By Tracey Barron
A captivating article in the most recent issue of the Annals of Emergency Dispatch & Response (AEDR) chronicles an amazing call between an Emergency Medical Dispatcher (EMD) and a mother to-be (who we’ll call Ann) caught short in getting to the hospital in time for delivery.
This is a phone call that should be mandatory in EMD classes since it clearly demonstrates the power of dispatch and our ability to influence so many lives.
She’s having a baby—alone
Ann’s mother (who we’ll call Sue) makes the call and reports that she and Ann are in places separated by at least an hour drive; this is Ann’s first child and the baby has an undiagnosed true footling breech presentation.
Ann, who is in active labor, lives in an isolated, rural area, and she is alone. The estimated time of arrival of the nearest ambulance is about 20 minutes, and the same goes for a nurse—the woman’s cousin—reported to be en route.
Breech births are riskier than the birth of a head-down baby and just how risky they are depends on the baby’s positioning. Perinatal mortality is increased two- to four-fold with breech presentation, regardless of the delivery mode. Footling breech (one or both hips and knees extended, feet presenting) comprises 10 to 30 percent of all breech births.
The breech presentation was the calltaker’s first in six years of emergency communications, with the experience of recently becoming a first-time father. The birth of his child provided levels of confidence and empathy he might not have had otherwise.
Sequence of events
The EMD codes the call 24-D-1 (Pregnancy/Childbirth/Miscarriage – DELTA – Breech or Cord) and immediately sends the code to dispatch. Response is a single Advanced Life Support (ALS) crew sent lights-and-siren (“HOT”). The EMD tells Sue that it’s time they hang up so he can call Ann. The EMD instantly changes his directive to having Sue stay on the line and he will conference the call.
According to the article, the situation at Sue’s home reminded the EMD of the emotional strain of seeing his wife in labor and the delivery of their child in a hospital with midwifery guidance.
“I couldn’t imagine how scared this patient would be, so conferencing the call was the right choice,” he states.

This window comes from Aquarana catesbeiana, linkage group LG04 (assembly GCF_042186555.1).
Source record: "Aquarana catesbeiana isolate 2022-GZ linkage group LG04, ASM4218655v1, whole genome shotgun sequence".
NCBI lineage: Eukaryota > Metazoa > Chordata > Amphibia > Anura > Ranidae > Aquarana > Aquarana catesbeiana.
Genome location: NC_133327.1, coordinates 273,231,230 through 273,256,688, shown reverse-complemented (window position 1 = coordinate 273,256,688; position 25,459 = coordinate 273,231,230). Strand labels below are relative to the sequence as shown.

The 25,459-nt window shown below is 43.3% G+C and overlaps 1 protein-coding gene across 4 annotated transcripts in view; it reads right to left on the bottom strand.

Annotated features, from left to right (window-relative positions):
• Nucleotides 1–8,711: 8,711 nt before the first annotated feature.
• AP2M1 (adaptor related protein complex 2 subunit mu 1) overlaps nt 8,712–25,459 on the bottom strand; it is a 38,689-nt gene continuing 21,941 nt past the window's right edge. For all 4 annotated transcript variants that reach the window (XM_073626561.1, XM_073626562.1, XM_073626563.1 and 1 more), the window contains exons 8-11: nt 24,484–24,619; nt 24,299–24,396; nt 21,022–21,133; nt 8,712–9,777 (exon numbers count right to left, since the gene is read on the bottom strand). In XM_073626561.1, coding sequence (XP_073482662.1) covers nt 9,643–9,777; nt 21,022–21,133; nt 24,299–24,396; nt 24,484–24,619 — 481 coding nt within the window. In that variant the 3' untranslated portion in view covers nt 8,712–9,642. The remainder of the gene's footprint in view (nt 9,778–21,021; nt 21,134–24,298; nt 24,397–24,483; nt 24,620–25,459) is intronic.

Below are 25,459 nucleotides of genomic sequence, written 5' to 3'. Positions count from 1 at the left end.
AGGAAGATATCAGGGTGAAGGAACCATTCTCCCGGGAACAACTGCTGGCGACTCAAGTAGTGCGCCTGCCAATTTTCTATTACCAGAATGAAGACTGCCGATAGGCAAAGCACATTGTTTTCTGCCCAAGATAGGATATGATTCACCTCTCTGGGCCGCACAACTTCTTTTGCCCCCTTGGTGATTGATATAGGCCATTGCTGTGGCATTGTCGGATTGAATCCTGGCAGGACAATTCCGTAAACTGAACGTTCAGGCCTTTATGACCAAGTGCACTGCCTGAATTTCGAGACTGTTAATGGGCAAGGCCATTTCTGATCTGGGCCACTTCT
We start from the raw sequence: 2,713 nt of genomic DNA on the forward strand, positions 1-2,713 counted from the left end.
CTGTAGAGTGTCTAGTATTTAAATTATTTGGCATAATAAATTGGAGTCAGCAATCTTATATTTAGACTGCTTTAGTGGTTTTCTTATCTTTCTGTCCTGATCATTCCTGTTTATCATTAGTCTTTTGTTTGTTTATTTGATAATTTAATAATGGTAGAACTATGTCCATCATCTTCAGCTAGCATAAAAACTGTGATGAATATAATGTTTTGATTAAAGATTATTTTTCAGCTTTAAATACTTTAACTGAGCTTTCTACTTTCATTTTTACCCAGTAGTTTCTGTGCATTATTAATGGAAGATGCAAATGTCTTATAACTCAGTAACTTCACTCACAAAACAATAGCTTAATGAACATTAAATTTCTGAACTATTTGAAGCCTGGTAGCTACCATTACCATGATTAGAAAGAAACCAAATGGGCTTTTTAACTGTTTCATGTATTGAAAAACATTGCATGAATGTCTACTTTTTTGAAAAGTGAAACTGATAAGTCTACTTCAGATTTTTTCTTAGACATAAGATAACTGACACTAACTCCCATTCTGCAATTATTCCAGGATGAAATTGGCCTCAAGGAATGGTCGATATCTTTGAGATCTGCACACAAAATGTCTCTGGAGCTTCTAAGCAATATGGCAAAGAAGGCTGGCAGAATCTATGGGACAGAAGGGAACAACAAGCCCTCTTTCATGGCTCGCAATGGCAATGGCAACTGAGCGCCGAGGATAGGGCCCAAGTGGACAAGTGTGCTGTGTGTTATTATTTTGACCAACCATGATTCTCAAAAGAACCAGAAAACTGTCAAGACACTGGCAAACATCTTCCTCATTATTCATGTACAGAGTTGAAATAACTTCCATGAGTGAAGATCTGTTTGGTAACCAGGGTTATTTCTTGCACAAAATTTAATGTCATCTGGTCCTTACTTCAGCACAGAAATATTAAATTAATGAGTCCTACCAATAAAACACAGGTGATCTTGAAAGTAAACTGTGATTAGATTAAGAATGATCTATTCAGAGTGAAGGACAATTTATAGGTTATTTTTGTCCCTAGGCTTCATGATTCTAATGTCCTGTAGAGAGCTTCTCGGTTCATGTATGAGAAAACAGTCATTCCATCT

The call is connected and the EMD goes straight into Pre-Arrival Instructions (PAIs). Ann is sitting on the toilet. He orders her off the toilet and reaches the sequence for beginning the actual BREECH delivery instructions (and modifies them slightly from the second-party script since Ann is on her own).
In between Ann’s pains, the EMD inquires about access into the house, gives words of reassurance to both parties, gives Ann instructions for pushing, and—this part is most remarkable—lets Sue coach her daughter.
Eighteen minutes into the call, the nurse arrives to find a healthy baby girl wrapped in a blanket. Paramedics enter the home moments later.
Just doing my job
I don’t want to spoil the whole story. You will have to open your issue of the AEDR and turn to page 9 to read the exciting conclusion. However, I do want to emphasize the key learning points this call clearly illustrates:
•Follow the protocol—full compliance to protocol is key.
•Be prepared to think laterally.
•We should never think we have heard it all before; in this business there will always be a call that will surprise us.
•We all have, or will have at some stage, taken a call that will leave a lasting impact on someone’s life, whether it be a successful resuscitation, a baby delivery, or just someone vomiting or an individual who has fallen and injured a hip.
We must never sell ourselves short and disregard the lasting impression our able voices and actions behind the scene imprint on callers. Our profession—EMDs, Emergency Fire Dispatchers (EFDs), and Emergency Police Dispatchers (EPDs)—casts a powerful first step into the sequence of events in any emergency situation, starting with the caller who might be trying to survive or help someone else survive the worst possible moments of their lives.
This is no easy task. Nothing about what we do is routine. We are the link that determines the strength of response.
Bacon, A. Taylor, P. An Unorthodox Delivery: “I’ve Never Done One of These Before,” Annals of Emergency Dispatch & Response. 2014; 2(1): 5-10.